Grief is a daily, up-and-down new normal, and healing takes time.
The father of psychotherapy, Sigmund Freud believed that when someone dies our goal was to sever that connection with our loved on. However, modern attachment theory and grief research suggests that this “severing” should not be our goal. I personally don’t think it is ever possible to sever the connection because we never lose a sense of connection with the ones we love.
Modern attachment theory has graced us with a lovely concept known as continuing bonds. This concept states that love does not dissipate when someone passes. We still connect, engage with our loved ones (albeit in a different way).
The reality is that we grieve because we love and love is stronger than death.
This may look like a cardinal greeting you in the morning. It may smell like the sweet smell of cinnamon rolls reminding you how your loved one made cinnamon rolls on Christmas morning. Maybe your humor reminds others of your loved one. The reality is that we grieve because we love and love is stronger than death. Our love changes when we are confronted with death, but it does not diminish it.
So, allow that love to surround you. Do not feel odd when you find yourself talking to your loved one who has passed. This is normal. (Don’t let anyone tell you otherwise).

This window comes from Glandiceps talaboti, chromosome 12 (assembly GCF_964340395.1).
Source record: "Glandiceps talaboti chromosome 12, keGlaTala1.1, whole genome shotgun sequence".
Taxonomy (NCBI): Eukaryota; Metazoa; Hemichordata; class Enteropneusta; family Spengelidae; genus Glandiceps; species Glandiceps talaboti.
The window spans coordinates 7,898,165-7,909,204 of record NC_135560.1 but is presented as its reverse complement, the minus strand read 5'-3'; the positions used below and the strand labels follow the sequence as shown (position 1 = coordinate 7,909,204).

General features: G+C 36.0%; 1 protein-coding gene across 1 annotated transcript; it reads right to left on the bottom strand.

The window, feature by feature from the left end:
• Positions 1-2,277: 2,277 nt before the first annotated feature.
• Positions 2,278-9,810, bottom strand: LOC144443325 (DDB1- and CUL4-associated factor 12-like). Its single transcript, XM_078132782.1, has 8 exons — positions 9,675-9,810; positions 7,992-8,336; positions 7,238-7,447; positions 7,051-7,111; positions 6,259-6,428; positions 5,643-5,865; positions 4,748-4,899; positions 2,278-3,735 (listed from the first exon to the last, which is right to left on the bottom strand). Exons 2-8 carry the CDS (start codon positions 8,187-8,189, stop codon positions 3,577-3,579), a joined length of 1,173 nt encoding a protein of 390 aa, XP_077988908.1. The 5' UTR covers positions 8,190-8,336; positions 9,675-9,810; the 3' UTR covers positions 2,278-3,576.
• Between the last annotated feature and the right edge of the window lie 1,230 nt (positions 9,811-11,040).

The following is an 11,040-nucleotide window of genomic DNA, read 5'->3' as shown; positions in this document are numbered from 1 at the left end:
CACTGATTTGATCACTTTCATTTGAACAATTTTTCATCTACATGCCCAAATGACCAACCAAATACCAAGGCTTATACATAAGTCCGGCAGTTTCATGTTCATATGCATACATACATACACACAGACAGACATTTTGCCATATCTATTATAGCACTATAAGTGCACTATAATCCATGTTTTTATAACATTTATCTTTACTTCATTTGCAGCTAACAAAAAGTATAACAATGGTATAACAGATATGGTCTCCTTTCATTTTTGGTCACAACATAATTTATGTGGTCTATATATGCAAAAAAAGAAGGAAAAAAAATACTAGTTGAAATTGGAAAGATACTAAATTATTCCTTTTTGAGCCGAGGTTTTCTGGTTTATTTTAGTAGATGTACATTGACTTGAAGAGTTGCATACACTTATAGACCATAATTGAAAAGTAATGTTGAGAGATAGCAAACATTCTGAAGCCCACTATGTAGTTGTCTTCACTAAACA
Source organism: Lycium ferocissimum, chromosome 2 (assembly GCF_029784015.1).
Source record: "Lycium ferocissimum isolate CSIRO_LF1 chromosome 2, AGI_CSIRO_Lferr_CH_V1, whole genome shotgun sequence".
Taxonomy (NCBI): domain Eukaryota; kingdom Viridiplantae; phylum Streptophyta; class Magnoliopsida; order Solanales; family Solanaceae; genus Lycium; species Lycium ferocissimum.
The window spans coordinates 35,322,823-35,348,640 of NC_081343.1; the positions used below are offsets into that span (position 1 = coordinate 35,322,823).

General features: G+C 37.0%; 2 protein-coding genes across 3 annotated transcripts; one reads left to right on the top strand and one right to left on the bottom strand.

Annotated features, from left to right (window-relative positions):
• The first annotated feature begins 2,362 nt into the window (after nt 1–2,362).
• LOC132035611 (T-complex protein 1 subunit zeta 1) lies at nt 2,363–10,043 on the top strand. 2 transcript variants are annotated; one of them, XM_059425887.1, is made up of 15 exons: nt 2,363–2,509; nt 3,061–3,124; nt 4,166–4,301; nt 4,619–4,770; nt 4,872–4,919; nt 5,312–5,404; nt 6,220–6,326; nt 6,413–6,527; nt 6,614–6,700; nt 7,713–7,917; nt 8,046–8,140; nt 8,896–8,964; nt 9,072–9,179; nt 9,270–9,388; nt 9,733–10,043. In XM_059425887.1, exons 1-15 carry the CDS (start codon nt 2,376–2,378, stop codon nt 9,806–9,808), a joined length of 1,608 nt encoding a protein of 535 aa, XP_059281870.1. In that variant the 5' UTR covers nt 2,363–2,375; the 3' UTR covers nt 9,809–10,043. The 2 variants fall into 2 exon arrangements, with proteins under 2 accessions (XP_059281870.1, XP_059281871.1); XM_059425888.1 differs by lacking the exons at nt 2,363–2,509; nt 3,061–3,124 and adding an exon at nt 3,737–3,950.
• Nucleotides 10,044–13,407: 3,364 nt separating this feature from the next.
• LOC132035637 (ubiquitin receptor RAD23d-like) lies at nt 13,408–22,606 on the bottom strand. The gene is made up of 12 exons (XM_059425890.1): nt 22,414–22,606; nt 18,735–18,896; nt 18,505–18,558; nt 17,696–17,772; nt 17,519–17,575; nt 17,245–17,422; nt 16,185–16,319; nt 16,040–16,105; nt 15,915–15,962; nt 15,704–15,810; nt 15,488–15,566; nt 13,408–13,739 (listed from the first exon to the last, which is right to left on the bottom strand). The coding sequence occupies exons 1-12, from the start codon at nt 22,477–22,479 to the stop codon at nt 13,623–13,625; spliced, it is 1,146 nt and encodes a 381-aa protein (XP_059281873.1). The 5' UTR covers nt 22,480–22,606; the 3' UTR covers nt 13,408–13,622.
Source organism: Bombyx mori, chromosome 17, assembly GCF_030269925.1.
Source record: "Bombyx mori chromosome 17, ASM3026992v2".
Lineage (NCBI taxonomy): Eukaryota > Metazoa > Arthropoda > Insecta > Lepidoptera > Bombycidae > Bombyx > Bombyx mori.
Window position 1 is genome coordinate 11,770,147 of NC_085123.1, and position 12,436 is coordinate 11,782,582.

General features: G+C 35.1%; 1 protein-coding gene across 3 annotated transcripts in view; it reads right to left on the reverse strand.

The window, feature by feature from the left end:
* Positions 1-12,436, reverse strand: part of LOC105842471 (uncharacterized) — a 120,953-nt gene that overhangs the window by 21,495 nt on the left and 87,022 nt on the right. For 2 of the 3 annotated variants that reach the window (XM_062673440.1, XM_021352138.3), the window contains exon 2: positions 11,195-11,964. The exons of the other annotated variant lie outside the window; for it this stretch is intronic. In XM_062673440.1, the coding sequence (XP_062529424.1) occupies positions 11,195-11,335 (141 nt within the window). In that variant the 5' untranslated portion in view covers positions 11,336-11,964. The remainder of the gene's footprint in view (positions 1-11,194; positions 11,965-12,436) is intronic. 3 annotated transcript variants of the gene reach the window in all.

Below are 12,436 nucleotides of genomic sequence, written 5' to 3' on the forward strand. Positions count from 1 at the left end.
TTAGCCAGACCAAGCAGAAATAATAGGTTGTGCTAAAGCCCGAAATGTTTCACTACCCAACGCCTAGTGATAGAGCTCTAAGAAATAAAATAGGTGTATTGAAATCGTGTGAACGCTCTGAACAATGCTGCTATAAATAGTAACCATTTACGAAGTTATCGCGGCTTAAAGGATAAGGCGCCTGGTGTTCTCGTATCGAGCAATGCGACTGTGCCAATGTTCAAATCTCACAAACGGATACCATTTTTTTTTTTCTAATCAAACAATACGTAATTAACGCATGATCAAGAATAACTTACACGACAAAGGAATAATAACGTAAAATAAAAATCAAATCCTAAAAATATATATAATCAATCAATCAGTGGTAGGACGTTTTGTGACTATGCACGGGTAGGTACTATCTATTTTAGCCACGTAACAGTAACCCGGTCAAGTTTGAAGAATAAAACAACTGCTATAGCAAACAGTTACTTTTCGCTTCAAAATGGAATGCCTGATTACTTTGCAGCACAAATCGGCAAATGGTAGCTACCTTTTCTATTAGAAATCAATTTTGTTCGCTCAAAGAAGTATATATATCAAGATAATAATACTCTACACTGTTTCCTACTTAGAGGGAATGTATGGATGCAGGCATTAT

Don’t be afraid to sit on your porch, sip a cup of tea and talk to your loved one about your day. Let the breeze remind you of the nearness of your loved one. As John Bowlby, the father of attachment theory says, “the need for closeness to those whom we love remains a lifelong pursuit.”
A successful adaptation to loss does not mean severance, but rather re-integration. How do we weave love into our lives differently now? How do we take steps into creating a new narrative?
This new narrative need not exclude the ones who have gone on before us. Our goal is not to “get over,” the loss. We live in a fast-paced culture where we’re programmed to push, and strive. People may even ask us or implicitly suggest that it is time to move on and that we’re past the point of acceptable grieving. Often we even put expectations on ourselves that we need to have moved on by a certain point.
Realize that grief is many things, but it is not a sprint nor is it something we are able to blaze through. It is a daily, up-and-down new normal, and healing takes time. Healing never occurs overnight.